Failing to act to address the humanitarian crisis in Afghanistan will “come back to haunt us”, former prime minister Gordon Brown has warned.
Brown called for a multibillion-pound support package to save the country from economic and social collapse following the Taliban takeover and the withdrawal of the US-led coalition in August.
Not responding to the situation could result in mass emigration from Afghanistan and resentment against the West, “so we have got to act for moral reasons but also it is in our self-interest to do so”, the former Labour leader said.
The West is “sleepwalking into the the biggest humanitarian crisis of our times”, Brown claimed.
Writing for The Times Red Box, the former prime minister called on the global community to commit to the “largest humanitarian response ever agreed for a single nation”.
Brown said more than half of the Afghan population is facing extreme hunger, including a million children who are at risk of starving to death.
He pointed to UN and International Monetary Fund predictions that the Afghanistan economy will contract by 20 to 30% over the next year – a figure he dubbed “unprecedented”.
“No country in recent times is suffering from such ‘universal poverty’ in the way that Afghanistan may do,” Brown said.
“It is ironic that when the whole international community is pledged to achieve the Sustainable Development Goals — to free all the world from absolute poverty this decade — almost every citizen of Afghanistan will be condemned to that dire fate.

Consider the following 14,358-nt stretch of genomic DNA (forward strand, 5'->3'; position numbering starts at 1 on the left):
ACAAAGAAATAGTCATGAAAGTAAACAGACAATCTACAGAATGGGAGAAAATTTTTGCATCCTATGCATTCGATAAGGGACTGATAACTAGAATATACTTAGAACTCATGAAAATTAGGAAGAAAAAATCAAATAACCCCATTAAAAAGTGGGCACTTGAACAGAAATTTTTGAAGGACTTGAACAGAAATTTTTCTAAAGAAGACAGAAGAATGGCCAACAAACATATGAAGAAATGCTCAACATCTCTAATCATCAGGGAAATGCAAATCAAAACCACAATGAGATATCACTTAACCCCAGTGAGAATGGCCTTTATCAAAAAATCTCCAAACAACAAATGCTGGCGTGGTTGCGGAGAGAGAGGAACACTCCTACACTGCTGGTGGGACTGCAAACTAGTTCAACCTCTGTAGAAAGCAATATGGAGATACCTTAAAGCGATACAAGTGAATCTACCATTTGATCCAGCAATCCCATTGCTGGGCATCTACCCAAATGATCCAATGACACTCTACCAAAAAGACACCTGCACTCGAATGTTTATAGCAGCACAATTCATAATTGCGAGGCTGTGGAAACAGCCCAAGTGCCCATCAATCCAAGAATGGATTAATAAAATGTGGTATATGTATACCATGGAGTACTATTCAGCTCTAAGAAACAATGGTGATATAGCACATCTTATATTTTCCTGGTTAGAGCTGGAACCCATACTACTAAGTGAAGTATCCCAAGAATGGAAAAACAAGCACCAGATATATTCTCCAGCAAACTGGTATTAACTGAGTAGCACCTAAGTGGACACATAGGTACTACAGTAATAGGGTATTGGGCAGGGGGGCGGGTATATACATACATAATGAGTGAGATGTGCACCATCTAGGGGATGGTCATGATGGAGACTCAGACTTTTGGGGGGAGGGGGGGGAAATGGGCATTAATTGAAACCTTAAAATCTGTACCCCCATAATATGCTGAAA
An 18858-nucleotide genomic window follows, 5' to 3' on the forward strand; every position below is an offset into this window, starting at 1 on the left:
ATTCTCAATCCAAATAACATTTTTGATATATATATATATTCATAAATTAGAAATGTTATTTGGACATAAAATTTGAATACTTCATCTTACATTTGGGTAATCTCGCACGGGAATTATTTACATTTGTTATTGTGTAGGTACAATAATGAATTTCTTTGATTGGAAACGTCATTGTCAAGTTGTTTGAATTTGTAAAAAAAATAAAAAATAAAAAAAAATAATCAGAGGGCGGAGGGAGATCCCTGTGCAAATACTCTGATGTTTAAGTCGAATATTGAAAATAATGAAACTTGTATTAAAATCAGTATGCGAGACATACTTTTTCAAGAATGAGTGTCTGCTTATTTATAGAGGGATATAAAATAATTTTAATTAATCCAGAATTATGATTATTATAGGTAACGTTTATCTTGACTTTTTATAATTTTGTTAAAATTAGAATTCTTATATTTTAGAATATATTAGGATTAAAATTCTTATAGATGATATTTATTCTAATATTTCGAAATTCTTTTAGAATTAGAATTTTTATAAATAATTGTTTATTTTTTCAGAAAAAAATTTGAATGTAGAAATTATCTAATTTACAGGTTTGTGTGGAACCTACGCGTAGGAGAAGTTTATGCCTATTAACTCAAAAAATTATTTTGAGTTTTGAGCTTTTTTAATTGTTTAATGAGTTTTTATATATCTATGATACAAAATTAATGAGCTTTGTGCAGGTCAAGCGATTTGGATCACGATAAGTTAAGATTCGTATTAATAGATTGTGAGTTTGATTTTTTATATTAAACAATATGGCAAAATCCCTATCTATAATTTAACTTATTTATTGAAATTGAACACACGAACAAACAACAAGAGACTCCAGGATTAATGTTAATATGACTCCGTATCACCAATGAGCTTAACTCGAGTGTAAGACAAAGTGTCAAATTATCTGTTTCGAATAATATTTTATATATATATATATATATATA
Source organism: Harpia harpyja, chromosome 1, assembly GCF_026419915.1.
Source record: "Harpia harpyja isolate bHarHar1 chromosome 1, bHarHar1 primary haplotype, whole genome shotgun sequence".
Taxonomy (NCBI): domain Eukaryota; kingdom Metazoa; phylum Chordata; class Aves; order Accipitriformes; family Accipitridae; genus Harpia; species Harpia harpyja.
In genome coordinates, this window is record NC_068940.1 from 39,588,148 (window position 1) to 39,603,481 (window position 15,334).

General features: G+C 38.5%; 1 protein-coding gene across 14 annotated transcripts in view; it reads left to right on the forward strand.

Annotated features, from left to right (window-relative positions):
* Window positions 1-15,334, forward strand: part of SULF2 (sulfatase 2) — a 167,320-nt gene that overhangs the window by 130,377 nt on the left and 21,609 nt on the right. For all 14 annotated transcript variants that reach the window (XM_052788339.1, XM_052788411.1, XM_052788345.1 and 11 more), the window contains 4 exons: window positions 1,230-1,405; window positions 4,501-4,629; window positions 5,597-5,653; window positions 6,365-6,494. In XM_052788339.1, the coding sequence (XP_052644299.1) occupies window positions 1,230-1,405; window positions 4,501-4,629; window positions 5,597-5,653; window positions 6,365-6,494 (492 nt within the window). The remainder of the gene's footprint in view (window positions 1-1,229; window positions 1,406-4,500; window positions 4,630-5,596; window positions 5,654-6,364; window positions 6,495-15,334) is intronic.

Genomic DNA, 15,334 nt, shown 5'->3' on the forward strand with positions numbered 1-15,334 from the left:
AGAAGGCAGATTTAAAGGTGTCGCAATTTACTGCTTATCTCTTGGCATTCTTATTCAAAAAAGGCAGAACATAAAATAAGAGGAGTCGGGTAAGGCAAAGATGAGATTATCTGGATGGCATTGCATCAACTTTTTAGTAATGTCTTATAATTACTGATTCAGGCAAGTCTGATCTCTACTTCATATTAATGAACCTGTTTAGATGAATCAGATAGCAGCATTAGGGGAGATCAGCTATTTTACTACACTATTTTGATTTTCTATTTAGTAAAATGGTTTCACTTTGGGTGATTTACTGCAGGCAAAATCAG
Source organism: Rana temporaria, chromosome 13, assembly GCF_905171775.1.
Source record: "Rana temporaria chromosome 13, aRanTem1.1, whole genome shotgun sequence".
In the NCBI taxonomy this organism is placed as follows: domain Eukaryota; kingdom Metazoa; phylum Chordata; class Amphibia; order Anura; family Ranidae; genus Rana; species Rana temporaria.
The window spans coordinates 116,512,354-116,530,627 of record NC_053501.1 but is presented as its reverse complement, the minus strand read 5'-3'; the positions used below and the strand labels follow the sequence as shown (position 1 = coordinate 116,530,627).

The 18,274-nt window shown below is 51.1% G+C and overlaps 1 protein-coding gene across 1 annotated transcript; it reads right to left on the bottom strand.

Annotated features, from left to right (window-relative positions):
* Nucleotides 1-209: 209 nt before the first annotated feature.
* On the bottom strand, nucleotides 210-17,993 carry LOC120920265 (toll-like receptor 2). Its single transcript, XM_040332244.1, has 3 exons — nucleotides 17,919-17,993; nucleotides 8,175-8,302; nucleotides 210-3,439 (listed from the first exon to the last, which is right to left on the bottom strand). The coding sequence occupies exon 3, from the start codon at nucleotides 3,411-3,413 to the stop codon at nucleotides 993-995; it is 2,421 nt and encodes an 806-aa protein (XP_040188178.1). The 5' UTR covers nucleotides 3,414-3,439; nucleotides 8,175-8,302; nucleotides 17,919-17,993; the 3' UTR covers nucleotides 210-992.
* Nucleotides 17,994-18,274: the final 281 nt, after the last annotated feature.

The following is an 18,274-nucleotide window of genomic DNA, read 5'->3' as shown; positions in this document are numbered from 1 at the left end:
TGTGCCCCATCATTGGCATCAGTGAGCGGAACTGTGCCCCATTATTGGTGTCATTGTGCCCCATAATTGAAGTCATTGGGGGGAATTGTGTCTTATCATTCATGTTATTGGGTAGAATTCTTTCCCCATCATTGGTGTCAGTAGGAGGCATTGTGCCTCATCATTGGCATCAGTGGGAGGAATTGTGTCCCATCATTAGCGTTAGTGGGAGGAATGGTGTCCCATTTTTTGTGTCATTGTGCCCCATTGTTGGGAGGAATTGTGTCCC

“Instead of no absolute poverty in any country, we will have the horror of practically an entire country living in absolute poverty.”
Brown said the effects of Afghanistan’s poverty crisis could be felt as far away as Europe as thousands of Afghans are faced with the choice of starvation or emigration.
He called on global support for a $4.5bn (£3.3bn) plan from the UN Office for Co-ordination of Humanitarian Affairs, which would provide assistance to 22 million of the most vulnerable Afghans.
Brown said: “It cost America trillions to fight the war in Afghanistan. It is not beyond our capacity to find four billion dollars to prevent starvation amid this uneasy peace.
“This tragedy foretold cannot be a tragedy unresolved.”
On BBC Radio 4’s Today programme, Brown said the retreat from Afghanistan – which saw US and UK forces carry out a frantic evacuation effort from Kabul – marked the end of the idea that the allies could “impose liberal Western values overnight” in countries around the world.
But he said it must not lead to isolationist policies: “What it cannot do is remove the obligation on each of us to understand that we are in an integrated and interconnected world where we are all affected by decisions that are made in other countries and we have got to do something to help those, particularly those who face starvation.
“Otherwise, not just for moral reasons but for self-interested reasons, this will come back to haunt us.”